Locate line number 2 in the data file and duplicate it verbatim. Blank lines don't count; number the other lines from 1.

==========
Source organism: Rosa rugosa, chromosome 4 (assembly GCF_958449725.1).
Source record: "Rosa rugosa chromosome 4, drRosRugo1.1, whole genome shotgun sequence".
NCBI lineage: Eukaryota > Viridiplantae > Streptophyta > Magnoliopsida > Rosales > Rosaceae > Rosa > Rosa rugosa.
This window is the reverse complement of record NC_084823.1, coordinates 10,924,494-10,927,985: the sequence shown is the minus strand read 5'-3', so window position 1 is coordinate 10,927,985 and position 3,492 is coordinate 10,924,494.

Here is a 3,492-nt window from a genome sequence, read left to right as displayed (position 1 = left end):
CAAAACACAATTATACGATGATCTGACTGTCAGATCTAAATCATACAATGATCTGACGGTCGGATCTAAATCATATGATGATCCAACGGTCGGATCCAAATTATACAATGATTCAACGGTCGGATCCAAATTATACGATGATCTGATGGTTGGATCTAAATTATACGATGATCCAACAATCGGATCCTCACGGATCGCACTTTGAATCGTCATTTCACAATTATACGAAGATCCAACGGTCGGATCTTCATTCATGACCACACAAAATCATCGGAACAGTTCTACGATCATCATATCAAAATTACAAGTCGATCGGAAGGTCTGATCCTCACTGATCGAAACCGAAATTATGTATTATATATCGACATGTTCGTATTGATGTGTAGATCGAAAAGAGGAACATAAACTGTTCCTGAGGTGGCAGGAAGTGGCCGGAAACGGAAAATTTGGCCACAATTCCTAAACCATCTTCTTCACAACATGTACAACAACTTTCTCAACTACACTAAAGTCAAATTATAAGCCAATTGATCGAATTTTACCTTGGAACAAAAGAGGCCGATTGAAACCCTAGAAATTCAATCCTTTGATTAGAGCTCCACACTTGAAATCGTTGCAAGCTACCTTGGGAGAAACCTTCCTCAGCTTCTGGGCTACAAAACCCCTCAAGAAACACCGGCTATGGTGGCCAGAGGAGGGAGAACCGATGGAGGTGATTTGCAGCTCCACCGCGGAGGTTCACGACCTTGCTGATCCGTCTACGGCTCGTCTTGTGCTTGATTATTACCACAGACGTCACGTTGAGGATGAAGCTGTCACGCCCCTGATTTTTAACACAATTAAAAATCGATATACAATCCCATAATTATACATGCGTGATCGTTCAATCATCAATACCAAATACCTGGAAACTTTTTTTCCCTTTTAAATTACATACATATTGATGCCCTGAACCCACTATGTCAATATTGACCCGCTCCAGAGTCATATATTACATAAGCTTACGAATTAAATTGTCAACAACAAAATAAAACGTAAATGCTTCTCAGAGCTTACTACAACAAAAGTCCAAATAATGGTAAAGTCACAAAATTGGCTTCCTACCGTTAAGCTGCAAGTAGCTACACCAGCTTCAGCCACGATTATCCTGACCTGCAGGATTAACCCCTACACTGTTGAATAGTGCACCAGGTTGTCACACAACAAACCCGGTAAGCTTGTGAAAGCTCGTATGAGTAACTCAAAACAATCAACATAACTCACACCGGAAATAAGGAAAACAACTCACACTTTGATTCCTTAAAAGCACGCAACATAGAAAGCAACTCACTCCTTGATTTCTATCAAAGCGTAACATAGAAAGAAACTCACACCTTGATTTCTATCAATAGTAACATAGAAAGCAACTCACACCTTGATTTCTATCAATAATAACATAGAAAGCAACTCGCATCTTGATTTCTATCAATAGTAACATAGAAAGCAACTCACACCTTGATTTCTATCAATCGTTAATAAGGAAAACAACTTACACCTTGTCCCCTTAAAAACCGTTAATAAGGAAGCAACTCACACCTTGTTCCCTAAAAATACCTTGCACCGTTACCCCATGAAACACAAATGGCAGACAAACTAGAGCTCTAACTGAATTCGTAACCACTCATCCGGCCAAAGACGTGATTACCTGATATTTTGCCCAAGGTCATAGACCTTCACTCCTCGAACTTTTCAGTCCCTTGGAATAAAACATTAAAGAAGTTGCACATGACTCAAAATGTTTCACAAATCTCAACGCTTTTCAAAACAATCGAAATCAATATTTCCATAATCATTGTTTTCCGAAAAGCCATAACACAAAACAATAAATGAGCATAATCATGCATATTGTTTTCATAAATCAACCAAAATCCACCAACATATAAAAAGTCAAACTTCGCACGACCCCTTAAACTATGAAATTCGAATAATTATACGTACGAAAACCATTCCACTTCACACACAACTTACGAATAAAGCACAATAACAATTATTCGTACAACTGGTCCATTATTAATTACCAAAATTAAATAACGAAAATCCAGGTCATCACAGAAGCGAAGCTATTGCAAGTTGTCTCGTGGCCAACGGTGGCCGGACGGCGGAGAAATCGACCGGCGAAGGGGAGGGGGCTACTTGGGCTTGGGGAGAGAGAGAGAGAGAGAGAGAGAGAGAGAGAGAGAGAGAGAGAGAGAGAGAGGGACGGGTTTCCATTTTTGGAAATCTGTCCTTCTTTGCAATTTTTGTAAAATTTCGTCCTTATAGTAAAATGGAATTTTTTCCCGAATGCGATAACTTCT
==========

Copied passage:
Source record: "Rosa rugosa chromosome 4, drRosRugo1.1, whole genome shotgun sequence".